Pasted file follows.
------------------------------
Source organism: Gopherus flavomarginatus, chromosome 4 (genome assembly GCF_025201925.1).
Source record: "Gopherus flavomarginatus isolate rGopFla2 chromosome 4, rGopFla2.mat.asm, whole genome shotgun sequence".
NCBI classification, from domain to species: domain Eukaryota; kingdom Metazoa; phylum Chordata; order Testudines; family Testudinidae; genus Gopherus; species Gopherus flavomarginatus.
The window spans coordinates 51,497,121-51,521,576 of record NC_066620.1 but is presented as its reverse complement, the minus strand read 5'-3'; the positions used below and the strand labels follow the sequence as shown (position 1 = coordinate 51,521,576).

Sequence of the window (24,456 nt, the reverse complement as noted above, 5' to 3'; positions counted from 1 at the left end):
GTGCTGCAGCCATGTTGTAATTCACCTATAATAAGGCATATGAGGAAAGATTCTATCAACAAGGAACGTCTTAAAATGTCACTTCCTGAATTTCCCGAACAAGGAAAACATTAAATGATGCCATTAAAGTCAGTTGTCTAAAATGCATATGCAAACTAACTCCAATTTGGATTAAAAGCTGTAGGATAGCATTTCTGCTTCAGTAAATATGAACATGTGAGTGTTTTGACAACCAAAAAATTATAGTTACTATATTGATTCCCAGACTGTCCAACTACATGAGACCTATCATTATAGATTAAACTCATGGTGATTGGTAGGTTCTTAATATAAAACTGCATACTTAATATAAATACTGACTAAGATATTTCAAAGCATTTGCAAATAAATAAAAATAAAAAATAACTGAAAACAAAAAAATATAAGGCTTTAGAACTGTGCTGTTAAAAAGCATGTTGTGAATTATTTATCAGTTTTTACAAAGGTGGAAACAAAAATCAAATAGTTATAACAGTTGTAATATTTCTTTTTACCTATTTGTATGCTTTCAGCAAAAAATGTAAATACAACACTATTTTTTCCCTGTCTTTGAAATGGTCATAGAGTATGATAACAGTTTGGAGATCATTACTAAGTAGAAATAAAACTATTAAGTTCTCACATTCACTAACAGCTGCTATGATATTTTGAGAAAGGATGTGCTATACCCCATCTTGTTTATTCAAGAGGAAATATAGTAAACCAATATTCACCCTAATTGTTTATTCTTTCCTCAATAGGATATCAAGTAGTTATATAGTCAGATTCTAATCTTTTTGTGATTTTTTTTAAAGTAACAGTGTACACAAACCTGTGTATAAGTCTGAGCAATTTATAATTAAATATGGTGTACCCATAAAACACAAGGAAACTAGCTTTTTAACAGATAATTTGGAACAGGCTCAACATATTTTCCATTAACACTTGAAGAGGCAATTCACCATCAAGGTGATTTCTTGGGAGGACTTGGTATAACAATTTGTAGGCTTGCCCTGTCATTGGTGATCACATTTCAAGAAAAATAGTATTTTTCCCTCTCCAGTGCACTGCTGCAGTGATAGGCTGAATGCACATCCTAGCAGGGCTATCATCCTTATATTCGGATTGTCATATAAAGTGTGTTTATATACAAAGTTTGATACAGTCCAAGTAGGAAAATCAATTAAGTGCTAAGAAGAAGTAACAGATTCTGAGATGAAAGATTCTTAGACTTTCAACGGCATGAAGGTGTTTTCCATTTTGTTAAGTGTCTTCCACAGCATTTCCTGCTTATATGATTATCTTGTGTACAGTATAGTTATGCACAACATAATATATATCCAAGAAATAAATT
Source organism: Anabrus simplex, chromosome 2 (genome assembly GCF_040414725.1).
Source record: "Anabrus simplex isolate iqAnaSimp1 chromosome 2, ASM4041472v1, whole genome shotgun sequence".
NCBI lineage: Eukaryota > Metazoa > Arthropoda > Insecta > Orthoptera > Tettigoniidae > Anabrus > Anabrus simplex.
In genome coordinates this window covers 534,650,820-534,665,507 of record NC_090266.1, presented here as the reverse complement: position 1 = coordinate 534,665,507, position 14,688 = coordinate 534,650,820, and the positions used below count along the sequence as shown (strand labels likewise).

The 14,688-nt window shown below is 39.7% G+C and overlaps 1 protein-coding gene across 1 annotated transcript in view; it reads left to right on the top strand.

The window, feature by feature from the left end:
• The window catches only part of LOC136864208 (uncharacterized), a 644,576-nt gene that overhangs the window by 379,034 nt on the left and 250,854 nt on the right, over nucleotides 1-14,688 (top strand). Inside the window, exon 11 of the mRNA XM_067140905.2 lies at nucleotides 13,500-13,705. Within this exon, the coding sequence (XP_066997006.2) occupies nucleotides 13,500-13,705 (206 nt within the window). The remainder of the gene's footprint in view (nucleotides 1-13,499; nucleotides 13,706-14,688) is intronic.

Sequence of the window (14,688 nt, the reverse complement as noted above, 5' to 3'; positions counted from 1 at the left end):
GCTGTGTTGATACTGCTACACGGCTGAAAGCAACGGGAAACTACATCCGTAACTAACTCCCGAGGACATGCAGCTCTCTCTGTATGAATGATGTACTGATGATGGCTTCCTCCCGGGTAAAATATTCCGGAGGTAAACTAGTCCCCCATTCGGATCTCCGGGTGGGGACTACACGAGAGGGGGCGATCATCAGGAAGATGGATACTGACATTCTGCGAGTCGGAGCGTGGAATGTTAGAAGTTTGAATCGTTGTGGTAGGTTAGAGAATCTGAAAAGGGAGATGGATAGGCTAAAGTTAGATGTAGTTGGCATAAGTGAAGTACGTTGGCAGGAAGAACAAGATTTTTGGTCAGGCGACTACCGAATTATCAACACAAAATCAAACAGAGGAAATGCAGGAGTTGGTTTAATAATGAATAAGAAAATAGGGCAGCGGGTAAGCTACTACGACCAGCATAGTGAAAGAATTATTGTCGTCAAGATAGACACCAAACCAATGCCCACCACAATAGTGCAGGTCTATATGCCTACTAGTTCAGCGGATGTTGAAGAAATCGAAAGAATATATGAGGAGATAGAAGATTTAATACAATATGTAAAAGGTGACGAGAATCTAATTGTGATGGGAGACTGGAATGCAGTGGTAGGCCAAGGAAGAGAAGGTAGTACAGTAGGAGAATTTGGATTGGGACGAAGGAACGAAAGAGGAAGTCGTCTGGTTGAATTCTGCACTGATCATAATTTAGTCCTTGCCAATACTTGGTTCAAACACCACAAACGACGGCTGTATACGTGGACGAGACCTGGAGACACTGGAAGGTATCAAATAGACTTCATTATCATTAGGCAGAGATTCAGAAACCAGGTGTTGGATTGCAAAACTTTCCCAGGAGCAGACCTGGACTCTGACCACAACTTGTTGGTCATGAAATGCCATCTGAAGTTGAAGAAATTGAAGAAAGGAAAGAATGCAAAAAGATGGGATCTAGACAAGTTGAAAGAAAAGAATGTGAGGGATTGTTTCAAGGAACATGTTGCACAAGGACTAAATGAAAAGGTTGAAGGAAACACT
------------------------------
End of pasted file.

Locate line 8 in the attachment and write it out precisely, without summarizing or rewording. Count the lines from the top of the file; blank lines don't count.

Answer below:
Source record: "Anabrus simplex isolate iqAnaSimp1 chromosome 2, ASM4041472v1, whole genome shotgun sequence".